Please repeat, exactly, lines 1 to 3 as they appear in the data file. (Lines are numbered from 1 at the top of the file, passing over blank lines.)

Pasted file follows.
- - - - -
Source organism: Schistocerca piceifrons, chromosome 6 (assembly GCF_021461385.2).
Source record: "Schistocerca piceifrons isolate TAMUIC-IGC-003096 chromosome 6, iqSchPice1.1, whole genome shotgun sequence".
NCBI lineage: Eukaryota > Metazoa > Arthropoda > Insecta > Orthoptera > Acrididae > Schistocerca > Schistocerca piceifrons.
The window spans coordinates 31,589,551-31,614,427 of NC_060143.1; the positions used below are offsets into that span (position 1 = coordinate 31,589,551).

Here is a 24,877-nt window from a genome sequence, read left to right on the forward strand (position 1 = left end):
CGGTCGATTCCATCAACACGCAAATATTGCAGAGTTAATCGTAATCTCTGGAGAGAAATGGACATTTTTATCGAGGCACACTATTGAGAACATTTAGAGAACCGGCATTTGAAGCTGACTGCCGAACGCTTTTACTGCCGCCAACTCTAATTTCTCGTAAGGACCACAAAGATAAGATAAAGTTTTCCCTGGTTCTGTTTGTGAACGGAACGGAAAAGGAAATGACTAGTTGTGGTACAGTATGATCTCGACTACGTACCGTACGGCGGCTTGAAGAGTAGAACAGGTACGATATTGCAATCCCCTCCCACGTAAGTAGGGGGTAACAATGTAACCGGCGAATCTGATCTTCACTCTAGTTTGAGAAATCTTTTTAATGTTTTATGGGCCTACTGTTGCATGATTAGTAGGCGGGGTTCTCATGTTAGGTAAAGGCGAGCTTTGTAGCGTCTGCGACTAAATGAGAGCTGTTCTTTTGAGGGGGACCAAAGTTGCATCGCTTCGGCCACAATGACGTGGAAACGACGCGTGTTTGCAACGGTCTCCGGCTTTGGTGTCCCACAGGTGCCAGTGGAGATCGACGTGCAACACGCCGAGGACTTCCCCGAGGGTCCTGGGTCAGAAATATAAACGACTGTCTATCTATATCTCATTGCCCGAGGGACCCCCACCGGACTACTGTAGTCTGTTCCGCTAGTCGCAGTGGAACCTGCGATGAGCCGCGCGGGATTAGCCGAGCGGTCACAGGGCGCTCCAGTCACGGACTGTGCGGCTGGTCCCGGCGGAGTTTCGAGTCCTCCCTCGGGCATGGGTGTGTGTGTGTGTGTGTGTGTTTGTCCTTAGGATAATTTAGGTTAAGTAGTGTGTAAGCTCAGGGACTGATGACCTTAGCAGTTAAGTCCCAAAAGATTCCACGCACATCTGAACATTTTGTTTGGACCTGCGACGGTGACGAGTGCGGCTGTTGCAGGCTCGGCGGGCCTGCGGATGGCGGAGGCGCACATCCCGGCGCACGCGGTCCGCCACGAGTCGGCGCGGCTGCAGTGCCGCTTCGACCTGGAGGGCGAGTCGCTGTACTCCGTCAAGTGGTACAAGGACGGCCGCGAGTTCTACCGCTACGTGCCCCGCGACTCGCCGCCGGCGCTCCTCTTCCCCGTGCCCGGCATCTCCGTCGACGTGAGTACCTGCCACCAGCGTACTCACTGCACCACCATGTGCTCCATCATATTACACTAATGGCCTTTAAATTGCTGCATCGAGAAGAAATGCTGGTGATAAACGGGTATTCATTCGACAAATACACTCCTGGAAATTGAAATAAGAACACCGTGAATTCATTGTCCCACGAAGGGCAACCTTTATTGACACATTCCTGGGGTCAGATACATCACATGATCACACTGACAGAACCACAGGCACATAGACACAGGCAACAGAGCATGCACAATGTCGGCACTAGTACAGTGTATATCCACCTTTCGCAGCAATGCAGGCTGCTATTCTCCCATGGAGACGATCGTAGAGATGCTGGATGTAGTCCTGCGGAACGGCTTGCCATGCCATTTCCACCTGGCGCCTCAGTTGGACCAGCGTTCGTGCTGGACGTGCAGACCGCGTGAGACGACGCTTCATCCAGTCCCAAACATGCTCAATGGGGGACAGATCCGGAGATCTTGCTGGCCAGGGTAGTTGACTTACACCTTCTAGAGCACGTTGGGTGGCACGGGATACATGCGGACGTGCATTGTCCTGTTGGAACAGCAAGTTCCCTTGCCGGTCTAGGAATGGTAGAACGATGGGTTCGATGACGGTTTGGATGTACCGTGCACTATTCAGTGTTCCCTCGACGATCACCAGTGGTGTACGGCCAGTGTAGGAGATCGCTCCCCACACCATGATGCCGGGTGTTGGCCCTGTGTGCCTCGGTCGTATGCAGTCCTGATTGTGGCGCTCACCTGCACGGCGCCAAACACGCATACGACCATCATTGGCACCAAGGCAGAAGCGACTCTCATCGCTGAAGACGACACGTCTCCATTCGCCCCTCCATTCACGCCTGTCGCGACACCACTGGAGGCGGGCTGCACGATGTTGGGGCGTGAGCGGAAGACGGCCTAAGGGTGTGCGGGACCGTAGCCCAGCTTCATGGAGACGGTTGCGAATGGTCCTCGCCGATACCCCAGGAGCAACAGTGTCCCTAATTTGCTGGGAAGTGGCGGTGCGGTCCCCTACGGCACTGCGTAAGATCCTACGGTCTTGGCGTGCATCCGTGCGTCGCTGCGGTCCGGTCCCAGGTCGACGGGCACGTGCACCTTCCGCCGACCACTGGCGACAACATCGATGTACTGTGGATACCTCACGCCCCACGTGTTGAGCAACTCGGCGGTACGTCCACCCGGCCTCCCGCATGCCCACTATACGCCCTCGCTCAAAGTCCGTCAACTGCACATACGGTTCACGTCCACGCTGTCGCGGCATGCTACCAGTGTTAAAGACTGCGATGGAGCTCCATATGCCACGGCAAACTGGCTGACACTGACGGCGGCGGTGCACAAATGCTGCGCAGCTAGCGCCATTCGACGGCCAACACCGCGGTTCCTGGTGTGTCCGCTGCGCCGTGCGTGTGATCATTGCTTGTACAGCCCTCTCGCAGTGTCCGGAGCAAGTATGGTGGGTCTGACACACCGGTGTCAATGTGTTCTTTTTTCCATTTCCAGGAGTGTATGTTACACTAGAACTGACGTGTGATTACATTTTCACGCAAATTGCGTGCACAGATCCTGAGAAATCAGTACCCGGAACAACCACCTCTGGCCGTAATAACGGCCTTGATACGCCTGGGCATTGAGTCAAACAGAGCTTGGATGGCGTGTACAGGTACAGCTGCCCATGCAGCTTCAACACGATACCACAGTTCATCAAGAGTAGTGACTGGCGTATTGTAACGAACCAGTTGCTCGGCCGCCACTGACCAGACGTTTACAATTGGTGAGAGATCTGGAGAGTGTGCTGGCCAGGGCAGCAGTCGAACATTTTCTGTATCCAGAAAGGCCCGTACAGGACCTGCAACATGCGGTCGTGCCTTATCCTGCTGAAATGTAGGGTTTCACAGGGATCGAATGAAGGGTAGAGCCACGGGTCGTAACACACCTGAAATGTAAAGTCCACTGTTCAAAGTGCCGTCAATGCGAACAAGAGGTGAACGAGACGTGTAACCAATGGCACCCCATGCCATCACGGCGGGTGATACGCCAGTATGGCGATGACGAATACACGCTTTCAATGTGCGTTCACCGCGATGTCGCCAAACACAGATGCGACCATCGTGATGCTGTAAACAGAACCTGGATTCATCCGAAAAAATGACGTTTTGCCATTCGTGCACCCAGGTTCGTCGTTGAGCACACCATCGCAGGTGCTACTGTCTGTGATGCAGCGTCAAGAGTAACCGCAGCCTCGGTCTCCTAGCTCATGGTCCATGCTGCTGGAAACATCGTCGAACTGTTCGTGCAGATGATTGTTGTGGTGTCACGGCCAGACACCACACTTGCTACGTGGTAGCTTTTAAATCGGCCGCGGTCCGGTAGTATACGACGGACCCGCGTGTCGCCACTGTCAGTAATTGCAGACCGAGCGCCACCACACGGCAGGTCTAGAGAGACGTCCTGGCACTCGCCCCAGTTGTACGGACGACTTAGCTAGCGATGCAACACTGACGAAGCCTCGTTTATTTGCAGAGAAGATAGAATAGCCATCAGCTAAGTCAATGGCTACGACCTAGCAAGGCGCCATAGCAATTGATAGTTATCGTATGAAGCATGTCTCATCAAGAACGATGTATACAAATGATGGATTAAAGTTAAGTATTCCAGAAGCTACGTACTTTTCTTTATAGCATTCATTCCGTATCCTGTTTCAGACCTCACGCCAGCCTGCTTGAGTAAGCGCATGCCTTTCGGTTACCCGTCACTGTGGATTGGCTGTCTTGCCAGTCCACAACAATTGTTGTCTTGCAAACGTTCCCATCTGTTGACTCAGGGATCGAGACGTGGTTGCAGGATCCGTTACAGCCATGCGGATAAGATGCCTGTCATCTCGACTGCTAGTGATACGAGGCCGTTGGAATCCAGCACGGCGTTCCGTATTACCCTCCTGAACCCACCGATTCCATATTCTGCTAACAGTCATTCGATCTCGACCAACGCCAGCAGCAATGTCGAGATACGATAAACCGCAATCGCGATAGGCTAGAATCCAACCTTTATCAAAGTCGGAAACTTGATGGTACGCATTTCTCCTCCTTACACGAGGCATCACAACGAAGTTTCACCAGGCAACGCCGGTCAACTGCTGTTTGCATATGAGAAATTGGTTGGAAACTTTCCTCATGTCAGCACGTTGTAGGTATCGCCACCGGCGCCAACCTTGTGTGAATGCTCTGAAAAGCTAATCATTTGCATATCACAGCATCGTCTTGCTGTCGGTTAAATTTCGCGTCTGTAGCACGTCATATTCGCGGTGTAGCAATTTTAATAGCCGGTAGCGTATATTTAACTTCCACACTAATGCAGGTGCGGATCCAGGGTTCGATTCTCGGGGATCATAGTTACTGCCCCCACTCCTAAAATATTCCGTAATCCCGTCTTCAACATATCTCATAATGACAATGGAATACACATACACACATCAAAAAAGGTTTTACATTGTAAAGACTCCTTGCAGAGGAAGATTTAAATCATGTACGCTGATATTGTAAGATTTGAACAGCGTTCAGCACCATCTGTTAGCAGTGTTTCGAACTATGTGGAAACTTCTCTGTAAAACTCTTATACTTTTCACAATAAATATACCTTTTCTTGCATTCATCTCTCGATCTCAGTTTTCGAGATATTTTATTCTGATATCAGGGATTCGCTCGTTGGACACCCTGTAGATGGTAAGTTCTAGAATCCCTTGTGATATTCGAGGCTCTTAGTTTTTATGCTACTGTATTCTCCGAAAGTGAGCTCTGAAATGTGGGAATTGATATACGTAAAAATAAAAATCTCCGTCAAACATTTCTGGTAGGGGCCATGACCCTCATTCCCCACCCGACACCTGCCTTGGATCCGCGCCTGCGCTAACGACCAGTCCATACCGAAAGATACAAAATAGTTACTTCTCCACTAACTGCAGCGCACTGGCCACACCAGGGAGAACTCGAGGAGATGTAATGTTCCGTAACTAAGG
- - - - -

Source organism: Schistocerca piceifrons, chromosome 6 (assembly GCF_021461385.2).
Source record: "Schistocerca piceifrons isolate TAMUIC-IGC-003096 chromosome 6, iqSchPice1.1, whole genome shotgun sequence".
NCBI lineage: Eukaryota > Metazoa > Arthropoda > Insecta > Orthoptera > Acrididae > Schistocerca > Schistocerca piceifrons.